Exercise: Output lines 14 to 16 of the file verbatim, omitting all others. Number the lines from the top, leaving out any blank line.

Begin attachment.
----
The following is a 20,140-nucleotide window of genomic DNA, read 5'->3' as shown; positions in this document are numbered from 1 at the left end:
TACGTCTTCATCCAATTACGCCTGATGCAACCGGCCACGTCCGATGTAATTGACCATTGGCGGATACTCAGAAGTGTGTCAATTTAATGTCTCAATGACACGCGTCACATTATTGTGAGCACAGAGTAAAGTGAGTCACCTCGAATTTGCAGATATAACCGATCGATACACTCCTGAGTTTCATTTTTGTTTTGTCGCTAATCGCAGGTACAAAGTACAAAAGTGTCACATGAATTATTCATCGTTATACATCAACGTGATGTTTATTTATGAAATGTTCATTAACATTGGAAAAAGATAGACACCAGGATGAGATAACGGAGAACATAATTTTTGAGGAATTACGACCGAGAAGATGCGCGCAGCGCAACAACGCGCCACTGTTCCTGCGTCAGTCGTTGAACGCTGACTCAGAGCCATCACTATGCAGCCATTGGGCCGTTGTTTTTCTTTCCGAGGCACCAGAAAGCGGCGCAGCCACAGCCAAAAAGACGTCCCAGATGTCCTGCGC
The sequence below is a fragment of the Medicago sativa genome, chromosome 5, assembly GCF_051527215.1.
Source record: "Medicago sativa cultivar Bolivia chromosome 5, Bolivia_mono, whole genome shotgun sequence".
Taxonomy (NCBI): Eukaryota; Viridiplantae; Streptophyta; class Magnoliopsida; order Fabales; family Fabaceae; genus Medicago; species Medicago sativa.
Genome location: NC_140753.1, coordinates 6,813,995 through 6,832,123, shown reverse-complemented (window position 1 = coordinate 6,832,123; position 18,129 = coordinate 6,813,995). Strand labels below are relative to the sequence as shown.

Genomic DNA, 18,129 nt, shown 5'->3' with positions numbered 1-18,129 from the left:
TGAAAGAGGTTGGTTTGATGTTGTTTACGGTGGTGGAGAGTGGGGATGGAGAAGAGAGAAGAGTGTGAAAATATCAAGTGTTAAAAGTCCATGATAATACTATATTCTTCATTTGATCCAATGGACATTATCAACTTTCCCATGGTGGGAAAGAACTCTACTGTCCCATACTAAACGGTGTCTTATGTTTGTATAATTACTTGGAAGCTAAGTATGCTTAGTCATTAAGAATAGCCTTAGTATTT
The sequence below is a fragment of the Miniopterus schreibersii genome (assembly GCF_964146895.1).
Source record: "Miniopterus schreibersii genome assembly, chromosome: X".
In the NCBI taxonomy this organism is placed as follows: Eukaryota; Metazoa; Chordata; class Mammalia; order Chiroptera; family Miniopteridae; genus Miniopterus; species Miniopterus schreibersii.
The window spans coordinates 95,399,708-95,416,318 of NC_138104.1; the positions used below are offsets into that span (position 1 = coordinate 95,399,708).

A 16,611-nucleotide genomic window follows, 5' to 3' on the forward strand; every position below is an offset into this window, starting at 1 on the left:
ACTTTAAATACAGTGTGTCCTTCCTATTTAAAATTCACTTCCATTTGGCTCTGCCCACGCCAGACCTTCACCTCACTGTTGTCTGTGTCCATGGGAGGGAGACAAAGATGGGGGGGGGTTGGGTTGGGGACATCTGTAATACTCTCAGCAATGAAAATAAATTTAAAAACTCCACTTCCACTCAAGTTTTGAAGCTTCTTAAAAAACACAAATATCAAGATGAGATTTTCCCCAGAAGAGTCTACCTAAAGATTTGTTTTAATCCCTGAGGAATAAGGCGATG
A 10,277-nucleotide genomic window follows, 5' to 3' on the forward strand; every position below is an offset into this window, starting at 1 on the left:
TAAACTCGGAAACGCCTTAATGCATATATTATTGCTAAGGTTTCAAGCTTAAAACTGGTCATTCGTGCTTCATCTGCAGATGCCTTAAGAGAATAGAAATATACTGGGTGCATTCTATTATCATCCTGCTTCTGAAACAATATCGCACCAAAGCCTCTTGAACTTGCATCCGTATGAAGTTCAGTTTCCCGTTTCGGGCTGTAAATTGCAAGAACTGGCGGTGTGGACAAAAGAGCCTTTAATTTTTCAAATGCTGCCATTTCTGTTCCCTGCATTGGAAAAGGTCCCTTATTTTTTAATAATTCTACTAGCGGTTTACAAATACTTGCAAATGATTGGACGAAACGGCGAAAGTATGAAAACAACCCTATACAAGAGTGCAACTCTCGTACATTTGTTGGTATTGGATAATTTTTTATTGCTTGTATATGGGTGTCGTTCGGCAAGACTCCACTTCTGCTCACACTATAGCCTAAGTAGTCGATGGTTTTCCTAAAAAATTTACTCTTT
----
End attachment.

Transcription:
ACTTTAAATACAGTGTGTCCTTCCTATTTAAAATTCACTTCCATTTGGCTCTGCCCACGCCAGACCTTCACCTCACTGTTGTCTGTGTCCATGGGAGGGAGACAAAGATGGGGGGGGGTTGGGTTGGGGACATCTGTAATACTCTCAGCAATGAAAATAAATTTAAAAACTCCACTTCCACTCAAGTTTTGAAGCTTCTTAAAAAACACAAATATCAAGATGAGATTTTCCCCAGAAGAGTCTACCTAAAGATTTGTTTTAATCCCTGAGGAATAAGGCGATG
A 10,277-nucleotide genomic window follows, 5' to 3' on the forward strand; every position below is an offset into this window, starting at 1 on the left:
TAAACTCGGAAACGCCTTAATGCATATATTATTGCTAAGGTTTCAAGCTTAAAACTGGTCATTCGTGCTTCATCTGCAGATGCCTTAAGAGAATAGAAATATACTGGGTGCATTCTATTATCATCCTGCTTCTGAAACAATATCGCACCAAAGCCTCTTGAACTTGCATCCGTATGAAGTTCAGTTTCCCGTTTCGGGCTGTAAATTGCAAGAACTGGCGGTGTGGACAAAAGAGCCTTTAATTTTTCAAATGCTGCCATTTCTGTTCCCTGCATTGGAAAAGGTCCCTTATTTTTTAATAATTCTACTAGCGGTTTACAAATACTTGCAAATGATTGGACGAAACGGCGAAAGTATGAAAACAACCCTATACAAGAGTGCAACTCTCGTACATTTGTTGGTATTGGATAATTTTTTATTGCTTGTATATGGGTGTCGTTCGGCAAGACTCCACTTCTGCTCACACTATAGCCTAAGTAGTCGATGGTTTTCCTAAAAAATTTACTCTTT